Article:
“In the UAE, the first government-sponsored shelter for victims of domestic violence opened in Dubai in 2007 under the auspices of the Dubai Foundation for Women and Children. The shelter has a residential capacity, offers legal assistance for the victims, and provides training for the police on how to handle domestic violence cases. While this is a sign of progress, as it indicates an official acknowledgment that the problem exists, a single shelter is grossly inadequate for the needs of the emirate and the entire country.” Pg. 5 (Kelly, 2009). Oman officially has no such training in place, although there is a branch of ROP that offer's protection to Omani women fleeing for their safety, their lives, or trying to protect their legal rights. Again, however, I have seen this department return women with mere promises of the woman's family to not hurt her and to give her, her rights.
 
This leaves me aghast. This is Oman, not Saudi Arabia (no offense awesome Saudis that I know). We do not tell women to forget their legal entitlements, their personal safety, and "go home" to the family or husband that has threatened them with physical harm or death.
 
We don't do that----or we are not supposed to. We are Oman. We are different.
 
-----So why is that difference not helping the women who desperately need it through the laws and departments are in place to help such citizens of the Sultanate?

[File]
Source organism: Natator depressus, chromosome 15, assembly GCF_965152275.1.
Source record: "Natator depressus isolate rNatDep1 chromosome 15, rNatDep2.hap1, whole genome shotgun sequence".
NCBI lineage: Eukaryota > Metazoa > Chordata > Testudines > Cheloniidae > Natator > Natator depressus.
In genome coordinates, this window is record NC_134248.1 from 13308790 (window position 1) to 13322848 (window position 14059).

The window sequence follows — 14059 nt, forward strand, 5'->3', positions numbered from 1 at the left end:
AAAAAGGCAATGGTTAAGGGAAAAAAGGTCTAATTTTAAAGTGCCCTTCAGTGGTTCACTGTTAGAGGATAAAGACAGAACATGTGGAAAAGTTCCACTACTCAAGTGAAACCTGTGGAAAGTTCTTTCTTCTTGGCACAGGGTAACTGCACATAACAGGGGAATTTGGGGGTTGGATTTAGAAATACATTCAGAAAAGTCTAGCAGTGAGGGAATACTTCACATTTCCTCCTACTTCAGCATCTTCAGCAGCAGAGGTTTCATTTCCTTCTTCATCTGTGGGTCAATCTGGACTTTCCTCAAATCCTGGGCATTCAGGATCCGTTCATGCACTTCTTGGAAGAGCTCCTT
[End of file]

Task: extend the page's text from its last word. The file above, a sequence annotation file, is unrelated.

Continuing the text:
What about the Omani Women's Association? people ask me that:----the OWA, which is supervised by the Ministry of Social Development, does not address issues such as civil and political rights, or women's autonomy and security, although occasionally you meet a meaningful woman there that directs another Omani woman in trouble towards sound legal advice and correct procedure for her particular grievance. most NGOs in Oman do not deal with running a woman's shelter, or providing legal advice or procedural direction. If you know anything towards those ends, link me up here in our comments box, please.
 
I have more to write, but not today. All my wishes and strength and prayers out there to the women I know struggling, and those I don't know. Thanks be to Allah, and all the people who helped me along the way, to know, and obtain my rights (even not as citizen), and protected me as if I were family. Many awesome people in this beautiful country. It makes me cry almost, to think back on them, and yet how far there is to go in terms of making things just, clear, and fair...